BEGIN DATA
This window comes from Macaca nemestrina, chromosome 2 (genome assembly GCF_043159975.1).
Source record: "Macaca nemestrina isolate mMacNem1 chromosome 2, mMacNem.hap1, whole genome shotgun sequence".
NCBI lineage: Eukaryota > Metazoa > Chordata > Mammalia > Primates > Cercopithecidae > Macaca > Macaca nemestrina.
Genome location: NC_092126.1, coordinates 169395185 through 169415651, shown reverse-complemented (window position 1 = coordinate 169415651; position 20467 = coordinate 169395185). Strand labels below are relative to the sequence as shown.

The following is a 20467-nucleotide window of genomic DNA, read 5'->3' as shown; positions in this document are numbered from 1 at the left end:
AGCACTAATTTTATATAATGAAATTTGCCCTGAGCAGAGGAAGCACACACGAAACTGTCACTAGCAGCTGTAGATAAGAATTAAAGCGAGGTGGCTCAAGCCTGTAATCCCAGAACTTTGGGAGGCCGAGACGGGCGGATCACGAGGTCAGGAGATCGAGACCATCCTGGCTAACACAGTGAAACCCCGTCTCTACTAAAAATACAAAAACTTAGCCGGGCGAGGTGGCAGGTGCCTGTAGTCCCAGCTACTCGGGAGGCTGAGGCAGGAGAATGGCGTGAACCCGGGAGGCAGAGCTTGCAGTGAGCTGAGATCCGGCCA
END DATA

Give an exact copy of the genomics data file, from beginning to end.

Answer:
This window comes from Macaca nemestrina, chromosome 2 (genome assembly GCF_043159975.1).
Source record: "Macaca nemestrina isolate mMacNem1 chromosome 2, mMacNem.hap1, whole genome shotgun sequence".
NCBI lineage: Eukaryota > Metazoa > Chordata > Mammalia > Primates > Cercopithecidae > Macaca > Macaca nemestrina.
Genome location: NC_092126.1, coordinates 169395185 through 169415651, shown reverse-complemented (window position 1 = coordinate 169415651; position 20467 = coordinate 169395185). Strand labels below are relative to the sequence as shown.

The following is a 20467-nucleotide window of genomic DNA, read 5'->3' as shown; positions in this document are numbered from 1 at the left end:
AGCACTAATTTTATATAATGAAATTTGCCCTGAGCAGAGGAAGCACACACGAAACTGTCACTAGCAGCTGTAGATAAGAATTAAAGCGAGGTGGCTCAAGCCTGTAATCCCAGAACTTTGGGAGGCCGAGACGGGCGGATCACGAGGTCAGGAGATCGAGACCATCCTGGCTAACACAGTGAAACCCCGTCTCTACTAAAAATACAAAAACTTAGCCGGGCGAGGTGGCAGGTGCCTGTAGTCCCAGCTACTCGGGAGGCTGAGGCAGGAGAATGGCGTGAACCCGGGAGGCAGAGCTTGCAGTGAGCTGAGATCCGGCCA